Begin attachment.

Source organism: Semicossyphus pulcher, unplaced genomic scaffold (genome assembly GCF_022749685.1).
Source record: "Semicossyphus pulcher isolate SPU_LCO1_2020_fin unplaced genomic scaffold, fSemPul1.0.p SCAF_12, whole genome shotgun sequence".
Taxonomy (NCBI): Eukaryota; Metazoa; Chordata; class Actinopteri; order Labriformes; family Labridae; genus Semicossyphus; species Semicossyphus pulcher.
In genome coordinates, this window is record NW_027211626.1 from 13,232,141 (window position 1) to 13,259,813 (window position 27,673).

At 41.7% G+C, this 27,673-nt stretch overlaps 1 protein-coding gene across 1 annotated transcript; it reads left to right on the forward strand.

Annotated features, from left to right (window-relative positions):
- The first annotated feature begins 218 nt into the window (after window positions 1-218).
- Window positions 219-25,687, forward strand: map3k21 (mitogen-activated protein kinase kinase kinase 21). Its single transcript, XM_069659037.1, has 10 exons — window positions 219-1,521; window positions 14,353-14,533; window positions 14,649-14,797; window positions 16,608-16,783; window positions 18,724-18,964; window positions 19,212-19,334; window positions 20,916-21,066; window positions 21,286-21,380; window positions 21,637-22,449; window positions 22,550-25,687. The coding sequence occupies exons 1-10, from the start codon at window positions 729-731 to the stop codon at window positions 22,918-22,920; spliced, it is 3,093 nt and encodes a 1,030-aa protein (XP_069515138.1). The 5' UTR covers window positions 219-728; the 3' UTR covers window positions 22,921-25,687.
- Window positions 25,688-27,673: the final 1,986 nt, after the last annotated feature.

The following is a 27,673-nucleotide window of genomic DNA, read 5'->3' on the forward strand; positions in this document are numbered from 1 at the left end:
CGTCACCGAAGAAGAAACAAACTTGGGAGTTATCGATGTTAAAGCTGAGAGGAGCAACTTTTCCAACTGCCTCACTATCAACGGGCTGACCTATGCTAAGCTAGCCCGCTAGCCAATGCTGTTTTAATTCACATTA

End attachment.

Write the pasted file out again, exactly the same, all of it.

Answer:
Source organism: Semicossyphus pulcher, unplaced genomic scaffold (genome assembly GCF_022749685.1).
Source record: "Semicossyphus pulcher isolate SPU_LCO1_2020_fin unplaced genomic scaffold, fSemPul1.0.p SCAF_12, whole genome shotgun sequence".
Taxonomy (NCBI): Eukaryota; Metazoa; Chordata; class Actinopteri; order Labriformes; family Labridae; genus Semicossyphus; species Semicossyphus pulcher.
In genome coordinates, this window is record NW_027211626.1 from 13,232,141 (window position 1) to 13,259,813 (window position 27,673).

At 41.7% G+C, this 27,673-nt stretch overlaps 1 protein-coding gene across 1 annotated transcript; it reads left to right on the forward strand.

Annotated features, from left to right (window-relative positions):
- The first annotated feature begins 218 nt into the window (after window positions 1-218).
- Window positions 219-25,687, forward strand: map3k21 (mitogen-activated protein kinase kinase kinase 21). Its single transcript, XM_069659037.1, has 10 exons — window positions 219-1,521; window positions 14,353-14,533; window positions 14,649-14,797; window positions 16,608-16,783; window positions 18,724-18,964; window positions 19,212-19,334; window positions 20,916-21,066; window positions 21,286-21,380; window positions 21,637-22,449; window positions 22,550-25,687. The coding sequence occupies exons 1-10, from the start codon at window positions 729-731 to the stop codon at window positions 22,918-22,920; spliced, it is 3,093 nt and encodes a 1,030-aa protein (XP_069515138.1). The 5' UTR covers window positions 219-728; the 3' UTR covers window positions 22,921-25,687.
- Window positions 25,688-27,673: the final 1,986 nt, after the last annotated feature.

The following is a 27,673-nucleotide window of genomic DNA, read 5'->3' on the forward strand; positions in this document are numbered from 1 at the left end:
CGTCACCGAAGAAGAAACAAACTTGGGAGTTATCGATGTTAAAGCTGAGAGGAGCAACTTTTCCAACTGCCTCACTATCAACGGGCTGACCTATGCTAAGCTAGCCCGCTAGCCAATGCTGTTTTAATTCACATTA